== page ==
Facebook is taking action against two Chinese nationals and a Hong Kong advertising firm for allegedly using the social media platform to distribute malware, then push misleading advertisements to try to make money.
The lawsuit filed Thursday in the Northern District of California accuses ILikeAd Media International Company Ltd. and two individuals, Chen Xiao Cong and Huang Tao, of involvement with a scheme to dupe users into downloading malware. Then, the suit states, conspirators would use hacked accounts to advertise counterfeit goods and diet pills. Since April, Facebook has been notifying hundreds of thousands of users that their accounts may have been compromised by the scheme and instructing them to change their passwords, according to the complaint.
Facebook has paid more than $4 million to reimburse victims for the fraudulent ads, per the complaint.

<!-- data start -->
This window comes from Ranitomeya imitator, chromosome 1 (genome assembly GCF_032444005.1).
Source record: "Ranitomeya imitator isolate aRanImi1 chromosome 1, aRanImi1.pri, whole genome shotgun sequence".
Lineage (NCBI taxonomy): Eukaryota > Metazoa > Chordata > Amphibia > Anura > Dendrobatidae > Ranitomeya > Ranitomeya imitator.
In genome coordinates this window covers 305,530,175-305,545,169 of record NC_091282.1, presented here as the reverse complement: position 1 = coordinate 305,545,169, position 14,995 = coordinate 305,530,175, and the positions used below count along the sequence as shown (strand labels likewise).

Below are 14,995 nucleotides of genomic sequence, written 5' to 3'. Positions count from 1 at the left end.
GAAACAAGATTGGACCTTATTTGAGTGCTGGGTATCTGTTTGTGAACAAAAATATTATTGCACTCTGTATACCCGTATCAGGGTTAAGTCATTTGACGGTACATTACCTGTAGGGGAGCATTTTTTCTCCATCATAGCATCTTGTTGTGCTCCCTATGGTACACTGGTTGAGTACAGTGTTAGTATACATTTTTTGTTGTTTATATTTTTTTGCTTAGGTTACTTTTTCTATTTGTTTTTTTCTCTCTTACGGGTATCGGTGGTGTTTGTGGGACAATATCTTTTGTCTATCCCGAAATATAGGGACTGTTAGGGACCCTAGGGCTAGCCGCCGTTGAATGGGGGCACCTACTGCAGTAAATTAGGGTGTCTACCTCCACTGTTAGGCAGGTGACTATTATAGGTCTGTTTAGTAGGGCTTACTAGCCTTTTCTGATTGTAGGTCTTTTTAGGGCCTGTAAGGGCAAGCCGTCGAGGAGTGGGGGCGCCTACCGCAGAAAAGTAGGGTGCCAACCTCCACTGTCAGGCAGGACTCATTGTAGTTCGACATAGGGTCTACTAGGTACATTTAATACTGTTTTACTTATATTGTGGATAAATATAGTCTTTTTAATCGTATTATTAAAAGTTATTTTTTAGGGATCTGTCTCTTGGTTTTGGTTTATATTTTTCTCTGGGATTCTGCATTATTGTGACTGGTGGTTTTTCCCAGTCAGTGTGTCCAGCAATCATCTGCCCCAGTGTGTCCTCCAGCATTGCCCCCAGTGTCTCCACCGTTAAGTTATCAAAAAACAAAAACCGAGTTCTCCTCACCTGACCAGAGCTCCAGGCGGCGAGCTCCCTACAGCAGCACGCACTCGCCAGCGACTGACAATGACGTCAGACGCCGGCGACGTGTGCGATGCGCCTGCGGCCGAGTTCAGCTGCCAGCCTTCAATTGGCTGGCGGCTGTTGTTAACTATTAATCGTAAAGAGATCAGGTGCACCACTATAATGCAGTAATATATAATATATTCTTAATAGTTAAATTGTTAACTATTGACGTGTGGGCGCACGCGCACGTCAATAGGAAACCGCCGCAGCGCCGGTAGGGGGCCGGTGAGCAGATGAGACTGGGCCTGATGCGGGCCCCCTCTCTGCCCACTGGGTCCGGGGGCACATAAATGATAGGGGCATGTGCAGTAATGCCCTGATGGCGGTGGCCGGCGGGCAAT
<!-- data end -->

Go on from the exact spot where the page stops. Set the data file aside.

The social media giant now is asking the court for injunctive relief to stop the defendants’ use of the platform, and for the court to recognize damages allegedly caused by their violation of state and federal hacking laws. The defendants also allegedly relied on a technique called “cloaking” to hide the true destination of ad links to subvert Facebook’s review protocols.
“Creating real-world consequences for those who deceive users and engage in cloaking schemes is important in maintaining the integrity of our platform,” Facebook officials Jessica Romero and Rob Leathern wrote in a blog post announcing the lawsuit.
BuzzFeed News first reported on the suit on Thursday.
It is the latest move by Facebook to use the federal courts to curb alleged malicious use of its properties. The social media giant has also taken surveillance vendor NSO Group to court for allegedly orchestrating a cyberattack on some 1,400 mobile devices using WhatsApp, which Facebook owns. NSO Group denies the allegations.
In March, Facebook sued two Ukrainian men for allegedly using the platform’s quiz apps to distribute malware.
None of the accused in this case could be reached for comment.
You can read the full complaint below.